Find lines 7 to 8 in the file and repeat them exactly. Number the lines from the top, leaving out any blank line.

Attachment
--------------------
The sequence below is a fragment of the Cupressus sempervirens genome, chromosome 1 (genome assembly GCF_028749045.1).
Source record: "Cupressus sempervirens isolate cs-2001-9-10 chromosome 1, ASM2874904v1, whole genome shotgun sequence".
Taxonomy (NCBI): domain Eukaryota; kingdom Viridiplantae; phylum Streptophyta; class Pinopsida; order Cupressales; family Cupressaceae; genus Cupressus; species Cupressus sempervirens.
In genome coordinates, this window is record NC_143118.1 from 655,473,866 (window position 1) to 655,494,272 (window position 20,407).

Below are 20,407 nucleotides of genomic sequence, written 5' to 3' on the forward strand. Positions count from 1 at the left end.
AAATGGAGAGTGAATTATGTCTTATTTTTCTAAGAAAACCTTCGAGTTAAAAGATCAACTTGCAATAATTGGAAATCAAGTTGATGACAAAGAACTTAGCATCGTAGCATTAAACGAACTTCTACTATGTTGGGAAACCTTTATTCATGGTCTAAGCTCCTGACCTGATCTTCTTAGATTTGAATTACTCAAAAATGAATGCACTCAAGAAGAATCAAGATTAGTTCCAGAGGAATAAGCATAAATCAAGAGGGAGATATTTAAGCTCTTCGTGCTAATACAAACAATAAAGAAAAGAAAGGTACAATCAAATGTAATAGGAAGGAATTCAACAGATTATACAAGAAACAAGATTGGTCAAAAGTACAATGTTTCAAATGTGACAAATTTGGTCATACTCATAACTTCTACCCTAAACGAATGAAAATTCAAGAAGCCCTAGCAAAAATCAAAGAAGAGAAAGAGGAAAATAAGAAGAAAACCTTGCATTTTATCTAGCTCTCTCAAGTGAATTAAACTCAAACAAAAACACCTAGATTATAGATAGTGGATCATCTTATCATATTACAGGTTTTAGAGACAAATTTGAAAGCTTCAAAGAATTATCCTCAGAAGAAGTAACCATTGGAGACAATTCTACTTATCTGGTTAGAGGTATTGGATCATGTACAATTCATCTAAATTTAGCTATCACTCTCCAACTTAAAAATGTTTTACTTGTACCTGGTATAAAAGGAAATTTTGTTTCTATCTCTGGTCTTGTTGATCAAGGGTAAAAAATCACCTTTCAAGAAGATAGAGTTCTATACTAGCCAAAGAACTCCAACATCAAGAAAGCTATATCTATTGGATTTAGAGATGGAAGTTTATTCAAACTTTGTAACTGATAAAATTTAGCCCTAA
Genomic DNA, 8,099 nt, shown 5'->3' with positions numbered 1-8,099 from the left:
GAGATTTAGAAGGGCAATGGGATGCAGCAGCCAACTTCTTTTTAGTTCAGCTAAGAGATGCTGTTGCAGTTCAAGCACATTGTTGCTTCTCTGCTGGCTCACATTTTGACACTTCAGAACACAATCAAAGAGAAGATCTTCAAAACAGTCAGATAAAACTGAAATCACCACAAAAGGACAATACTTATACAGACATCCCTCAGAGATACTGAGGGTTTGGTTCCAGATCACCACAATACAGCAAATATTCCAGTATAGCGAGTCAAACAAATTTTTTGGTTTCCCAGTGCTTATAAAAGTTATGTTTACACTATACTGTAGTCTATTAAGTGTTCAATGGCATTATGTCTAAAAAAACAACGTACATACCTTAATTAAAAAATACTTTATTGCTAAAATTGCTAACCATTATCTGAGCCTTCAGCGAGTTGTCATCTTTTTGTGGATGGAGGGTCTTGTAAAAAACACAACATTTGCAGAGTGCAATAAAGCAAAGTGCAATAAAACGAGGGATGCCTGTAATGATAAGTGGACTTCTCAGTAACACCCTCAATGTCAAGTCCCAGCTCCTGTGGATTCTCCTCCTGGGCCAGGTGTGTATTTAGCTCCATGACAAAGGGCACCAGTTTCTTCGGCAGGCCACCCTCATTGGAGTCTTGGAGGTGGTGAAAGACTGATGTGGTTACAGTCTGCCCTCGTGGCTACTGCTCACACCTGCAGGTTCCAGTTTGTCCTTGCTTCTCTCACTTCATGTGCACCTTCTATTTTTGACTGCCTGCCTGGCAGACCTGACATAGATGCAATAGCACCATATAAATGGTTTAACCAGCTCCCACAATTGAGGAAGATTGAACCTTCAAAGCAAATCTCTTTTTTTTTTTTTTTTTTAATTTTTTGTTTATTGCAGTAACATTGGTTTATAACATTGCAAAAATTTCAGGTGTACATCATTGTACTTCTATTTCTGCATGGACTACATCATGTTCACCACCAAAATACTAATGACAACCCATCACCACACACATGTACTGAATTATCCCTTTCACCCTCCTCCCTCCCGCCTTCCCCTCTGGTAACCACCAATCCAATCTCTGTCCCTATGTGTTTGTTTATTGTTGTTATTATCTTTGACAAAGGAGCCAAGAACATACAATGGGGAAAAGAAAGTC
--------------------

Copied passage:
Genomic DNA, 8,099 nt, shown 5'->3' with positions numbered 1-8,099 from the left:
GAGATTTAGAAGGGCAATGGGATGCAGCAGCCAACTTCTTTTTAGTTCAGCTAAGAGATGCTGTTGCAGTTCAAGCACATTGTTGCTTCTCTGCTGGCTCACATTTTGACACTTCAGAACACAATCAAAGAGAAGATCTTCAAAACAGTCAGATAAAACTGAAATCACCACAAAAGGACAATACTTATACAGACATCCCTCAGAGATACTGAGGGTTTGGTTCCAGATCACCACAATACAGCAAATATTCCAGTATAGCGAGTCAAACAAATTTTTTGGTTTCCCAGTGCTTATAAAAGTTATGTTTACACTATACTGTAGTCTATTAAGTGTTCAATGGCATTATGTCTAAAAAAACAACGTACATACCTTAATTAAAAAATACTTTATTGCTAAAATTGCTAACCATTATCTGAGCCTTCAGCGAGTTGTCATCTTTTTGTGGATGGAGGGTCTTGTAAAAAACACAACATTTGCAGAGTGCAATAAAGCAAAGTGCAATAAAACGAGGGATGCCTGTAATGATAAGTGGACTTCTCAGTAACACCCTCAATGTCAAGTCCCAGCTCCTGTGGATTCTCCTCCTGGGCCAGGTGTGTATTTAGCTCCATGACAAAGGGCACCAGTTTCTTCGGCAGGCCACCCTCATTGGAGTCTTGGAGGTGGTGAAAGACTGATGTGGTTACAGTCTGCCCTCGTGGCTACTGCTCACACCTGCAGGTTCCAGTTTGTCCTTGCTTCTCTCACTTCATGTGCACCTTCTATTTTTGACTGCCTGCCTGGCAGACCTGACATAGATGCAATAGCACCATATAAATGGTTTAACCAGCTCCCACAATTGAGGAAGATTGAACCTTCAAAGCAAATCTCTTTTTTTTTTTTTTTTTTAATTTTTTGTTTATTGCAGTAACATTGGTTTATAACATTGCAAAAATTTCAGGTGTACATCATTGTACTTCTATTTCTGCATGGACTACATCATGTTCACCACCAAAATACTAATGACAACCCATCACCACACACATGTACTGAATTATCCCTTTCACCCTCCTCCCTCCCGCCTTCCCCTCTGGTAACCACCAATCCAATCTCTGTCCCTATGTGTTTGTTTATTGTTGTTATTATCTTTGACAAAGGAGCCAAGAACATACAATGGGGAAAAGAAAGTC